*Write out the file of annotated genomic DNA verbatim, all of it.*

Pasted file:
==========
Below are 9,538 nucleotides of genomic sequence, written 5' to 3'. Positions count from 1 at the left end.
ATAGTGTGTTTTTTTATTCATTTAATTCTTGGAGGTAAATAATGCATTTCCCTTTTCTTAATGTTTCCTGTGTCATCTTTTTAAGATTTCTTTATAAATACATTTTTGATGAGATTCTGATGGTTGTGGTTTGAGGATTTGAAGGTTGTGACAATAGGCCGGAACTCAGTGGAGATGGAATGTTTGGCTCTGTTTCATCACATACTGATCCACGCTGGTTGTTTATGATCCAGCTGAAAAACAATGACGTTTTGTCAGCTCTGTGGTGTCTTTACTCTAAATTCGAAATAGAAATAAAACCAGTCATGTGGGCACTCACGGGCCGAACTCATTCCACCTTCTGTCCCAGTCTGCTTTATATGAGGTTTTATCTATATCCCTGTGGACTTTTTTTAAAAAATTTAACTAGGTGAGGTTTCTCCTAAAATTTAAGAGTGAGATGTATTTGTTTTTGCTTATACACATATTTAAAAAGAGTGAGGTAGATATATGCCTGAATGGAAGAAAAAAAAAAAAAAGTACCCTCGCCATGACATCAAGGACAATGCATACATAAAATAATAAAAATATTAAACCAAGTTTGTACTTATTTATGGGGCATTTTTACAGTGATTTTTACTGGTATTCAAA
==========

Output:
Below are 9,538 nucleotides of genomic sequence, written 5' to 3'. Positions count from 1 at the left end.
ATAGTGTGTTTTTTTATTCATTTAATTCTTGGAGGTAAATAATGCATTTCCCTTTTCTTAATGTTTCCTGTGTCATCTTTTTAAGATTTCTTTATAAATACATTTTTGATGAGATTCTGATGGTTGTGGTTTGAGGATTTGAAGGTTGTGACAATAGGCCGGAACTCAGTGGAGATGGAATGTTTGGCTCTGTTTCATCACATACTGATCCACGCTGGTTGTTTATGATCCAGCTGAAAAACAATGACGTTTTGTCAGCTCTGTGGTGTCTTTACTCTAAATTCGAAATAGAAATAAAACCAGTCATGTGGGCACTCACGGGCCGAACTCATTCCACCTTCTGTCCCAGTCTGCTTTATATGAGGTTTTATCTATATCCCTGTGGACTTTTTTTAAAAAATTTAACTAGGTGAGGTTTCTCCTAAAATTTAAGAGTGAGATGTATTTGTTTTTGCTTATACACATATTTAAAAAGAGTGAGGTAGATATATGCCTGAATGGAAGAAAAAAAAAAAAAAGTACCCTCGCCATGACATCAAGGACAATGCATACATAAAATAATAAAAATATTAAACCAAGTTTGTACTTATTTATGGGGCATTTTTACAGTGATTTTTACTGGTATTCAAA